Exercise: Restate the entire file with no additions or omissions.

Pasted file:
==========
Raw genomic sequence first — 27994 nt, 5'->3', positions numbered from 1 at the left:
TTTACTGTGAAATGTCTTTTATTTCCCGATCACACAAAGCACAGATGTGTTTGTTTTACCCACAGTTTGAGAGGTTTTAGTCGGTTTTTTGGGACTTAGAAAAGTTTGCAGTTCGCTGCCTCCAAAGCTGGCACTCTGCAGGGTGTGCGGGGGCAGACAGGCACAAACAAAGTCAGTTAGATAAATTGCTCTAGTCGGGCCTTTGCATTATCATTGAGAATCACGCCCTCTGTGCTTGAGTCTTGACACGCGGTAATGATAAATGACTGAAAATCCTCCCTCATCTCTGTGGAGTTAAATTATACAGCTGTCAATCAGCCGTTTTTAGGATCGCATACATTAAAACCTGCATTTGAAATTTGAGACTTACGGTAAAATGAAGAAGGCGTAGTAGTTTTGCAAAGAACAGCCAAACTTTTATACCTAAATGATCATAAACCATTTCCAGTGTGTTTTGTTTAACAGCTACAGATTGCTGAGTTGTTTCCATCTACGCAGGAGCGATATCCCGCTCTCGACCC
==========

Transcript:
Raw genomic sequence first — 27994 nt, 5'->3', positions numbered from 1 at the left:
TTTACTGTGAAATGTCTTTTATTTCCCGATCACACAAAGCACAGATGTGTTTGTTTTACCCACAGTTTGAGAGGTTTTAGTCGGTTTTTTGGGACTTAGAAAAGTTTGCAGTTCGCTGCCTCCAAAGCTGGCACTCTGCAGGGTGTGCGGGGGCAGACAGGCACAAACAAAGTCAGTTAGATAAATTGCTCTAGTCGGGCCTTTGCATTATCATTGAGAATCACGCCCTCTGTGCTTGAGTCTTGACACGCGGTAATGATAAATGACTGAAAATCCTCCCTCATCTCTGTGGAGTTAAATTATACAGCTGTCAATCAGCCGTTTTTAGGATCGCATACATTAAAACCTGCATTTGAAATTTGAGACTTACGGTAAAATGAAGAAGGCGTAGTAGTTTTGCAAAGAACAGCCAAACTTTTATACCTAAATGATCATAAACCATTTCCAGTGTGTTTTGTTTAACAGCTACAGATTGCTGAGTTGTTTCCATCTACGCAGGAGCGATATCCCGCTCTCGACCC